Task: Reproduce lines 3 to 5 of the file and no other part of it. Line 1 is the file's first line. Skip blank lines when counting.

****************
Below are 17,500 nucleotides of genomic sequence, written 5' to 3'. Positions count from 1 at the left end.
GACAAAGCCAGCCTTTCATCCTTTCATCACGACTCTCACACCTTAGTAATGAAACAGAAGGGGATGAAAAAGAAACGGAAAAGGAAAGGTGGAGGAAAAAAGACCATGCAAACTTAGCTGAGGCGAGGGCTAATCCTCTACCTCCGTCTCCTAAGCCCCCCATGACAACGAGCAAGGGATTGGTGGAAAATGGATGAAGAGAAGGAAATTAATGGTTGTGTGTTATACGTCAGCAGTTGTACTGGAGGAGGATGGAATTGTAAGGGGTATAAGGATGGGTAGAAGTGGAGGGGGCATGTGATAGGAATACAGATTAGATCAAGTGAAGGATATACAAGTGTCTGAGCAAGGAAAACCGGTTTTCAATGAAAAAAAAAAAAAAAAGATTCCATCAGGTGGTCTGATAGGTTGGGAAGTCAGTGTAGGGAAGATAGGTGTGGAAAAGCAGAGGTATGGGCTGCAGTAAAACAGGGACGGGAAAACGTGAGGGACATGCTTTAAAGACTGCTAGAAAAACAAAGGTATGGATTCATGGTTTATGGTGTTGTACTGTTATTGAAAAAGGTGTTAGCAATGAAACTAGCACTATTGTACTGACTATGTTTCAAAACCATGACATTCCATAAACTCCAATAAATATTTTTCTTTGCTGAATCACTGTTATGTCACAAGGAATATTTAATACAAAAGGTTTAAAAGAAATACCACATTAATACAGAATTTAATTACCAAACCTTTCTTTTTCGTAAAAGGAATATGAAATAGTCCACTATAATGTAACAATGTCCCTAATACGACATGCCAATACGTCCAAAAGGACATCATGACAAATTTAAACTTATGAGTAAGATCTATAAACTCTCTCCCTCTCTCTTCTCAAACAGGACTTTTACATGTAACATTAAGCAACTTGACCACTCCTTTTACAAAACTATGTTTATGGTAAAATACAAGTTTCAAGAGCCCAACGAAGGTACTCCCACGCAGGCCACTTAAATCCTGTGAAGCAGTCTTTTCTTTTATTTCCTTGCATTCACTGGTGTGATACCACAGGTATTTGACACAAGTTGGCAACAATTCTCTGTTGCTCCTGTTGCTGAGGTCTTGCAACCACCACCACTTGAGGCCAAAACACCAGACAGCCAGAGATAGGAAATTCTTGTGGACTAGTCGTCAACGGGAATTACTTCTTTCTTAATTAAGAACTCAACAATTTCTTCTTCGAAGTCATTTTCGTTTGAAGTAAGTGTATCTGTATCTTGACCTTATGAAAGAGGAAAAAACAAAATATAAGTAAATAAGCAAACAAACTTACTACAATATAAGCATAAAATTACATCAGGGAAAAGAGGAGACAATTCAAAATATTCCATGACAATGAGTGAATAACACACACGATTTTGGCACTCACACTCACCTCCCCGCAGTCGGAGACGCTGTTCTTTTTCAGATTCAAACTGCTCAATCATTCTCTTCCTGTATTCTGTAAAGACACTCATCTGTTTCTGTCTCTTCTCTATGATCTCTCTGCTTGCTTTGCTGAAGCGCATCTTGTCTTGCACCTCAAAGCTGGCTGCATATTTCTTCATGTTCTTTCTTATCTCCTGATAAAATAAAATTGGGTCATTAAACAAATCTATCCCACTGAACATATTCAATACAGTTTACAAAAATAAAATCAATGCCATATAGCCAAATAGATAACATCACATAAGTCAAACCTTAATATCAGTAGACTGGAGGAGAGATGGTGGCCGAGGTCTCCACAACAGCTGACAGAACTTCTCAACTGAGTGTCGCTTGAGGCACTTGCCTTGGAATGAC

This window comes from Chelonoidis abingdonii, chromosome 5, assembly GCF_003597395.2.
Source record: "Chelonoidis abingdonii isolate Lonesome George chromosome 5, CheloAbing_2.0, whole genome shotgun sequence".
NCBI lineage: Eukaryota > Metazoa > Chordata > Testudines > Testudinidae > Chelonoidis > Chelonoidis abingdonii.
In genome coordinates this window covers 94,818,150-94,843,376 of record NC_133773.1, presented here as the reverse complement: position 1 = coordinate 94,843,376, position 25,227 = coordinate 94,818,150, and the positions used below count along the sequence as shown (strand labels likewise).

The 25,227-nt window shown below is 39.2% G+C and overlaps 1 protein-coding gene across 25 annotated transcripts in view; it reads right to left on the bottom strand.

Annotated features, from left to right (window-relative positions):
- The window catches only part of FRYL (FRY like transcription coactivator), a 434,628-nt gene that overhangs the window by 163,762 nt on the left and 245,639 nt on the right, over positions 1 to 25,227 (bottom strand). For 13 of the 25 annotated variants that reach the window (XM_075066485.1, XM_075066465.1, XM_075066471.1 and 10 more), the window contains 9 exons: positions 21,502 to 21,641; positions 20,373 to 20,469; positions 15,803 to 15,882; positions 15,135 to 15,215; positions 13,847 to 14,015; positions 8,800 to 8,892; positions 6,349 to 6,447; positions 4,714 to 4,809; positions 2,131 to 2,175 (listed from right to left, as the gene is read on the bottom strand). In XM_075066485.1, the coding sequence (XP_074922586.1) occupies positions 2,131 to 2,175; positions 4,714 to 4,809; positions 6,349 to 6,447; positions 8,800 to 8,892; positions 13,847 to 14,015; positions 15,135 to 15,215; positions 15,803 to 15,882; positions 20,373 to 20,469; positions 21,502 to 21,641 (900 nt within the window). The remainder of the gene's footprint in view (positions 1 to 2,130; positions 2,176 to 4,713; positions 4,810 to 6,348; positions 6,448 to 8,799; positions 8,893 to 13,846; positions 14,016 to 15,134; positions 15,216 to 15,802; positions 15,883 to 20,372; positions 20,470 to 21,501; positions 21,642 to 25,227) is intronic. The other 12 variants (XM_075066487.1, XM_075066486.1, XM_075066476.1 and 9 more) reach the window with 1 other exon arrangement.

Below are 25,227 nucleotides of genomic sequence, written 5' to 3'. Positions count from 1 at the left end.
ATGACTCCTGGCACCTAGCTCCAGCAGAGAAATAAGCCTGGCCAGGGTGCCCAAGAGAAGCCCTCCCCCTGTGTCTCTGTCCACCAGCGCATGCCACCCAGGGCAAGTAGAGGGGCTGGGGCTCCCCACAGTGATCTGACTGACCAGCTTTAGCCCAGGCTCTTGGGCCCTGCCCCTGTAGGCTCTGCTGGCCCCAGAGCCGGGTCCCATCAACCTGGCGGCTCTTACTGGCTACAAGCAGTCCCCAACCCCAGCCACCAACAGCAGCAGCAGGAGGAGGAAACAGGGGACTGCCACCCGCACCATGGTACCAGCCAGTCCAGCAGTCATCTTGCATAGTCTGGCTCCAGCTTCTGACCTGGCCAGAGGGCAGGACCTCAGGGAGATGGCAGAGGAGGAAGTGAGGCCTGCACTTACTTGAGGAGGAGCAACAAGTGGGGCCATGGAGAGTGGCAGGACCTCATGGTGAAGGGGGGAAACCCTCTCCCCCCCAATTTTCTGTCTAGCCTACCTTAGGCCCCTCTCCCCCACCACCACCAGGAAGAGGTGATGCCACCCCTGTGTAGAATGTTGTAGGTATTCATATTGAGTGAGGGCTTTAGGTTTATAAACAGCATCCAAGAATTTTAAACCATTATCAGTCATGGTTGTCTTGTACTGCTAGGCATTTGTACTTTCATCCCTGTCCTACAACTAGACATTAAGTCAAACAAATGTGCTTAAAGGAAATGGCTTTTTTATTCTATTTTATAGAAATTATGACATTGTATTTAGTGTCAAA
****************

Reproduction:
This window comes from Chelonoidis abingdonii, chromosome 5, assembly GCF_003597395.2.
Source record: "Chelonoidis abingdonii isolate Lonesome George chromosome 5, CheloAbing_2.0, whole genome shotgun sequence".
NCBI lineage: Eukaryota > Metazoa > Chordata > Testudines > Testudinidae > Chelonoidis > Chelonoidis abingdonii.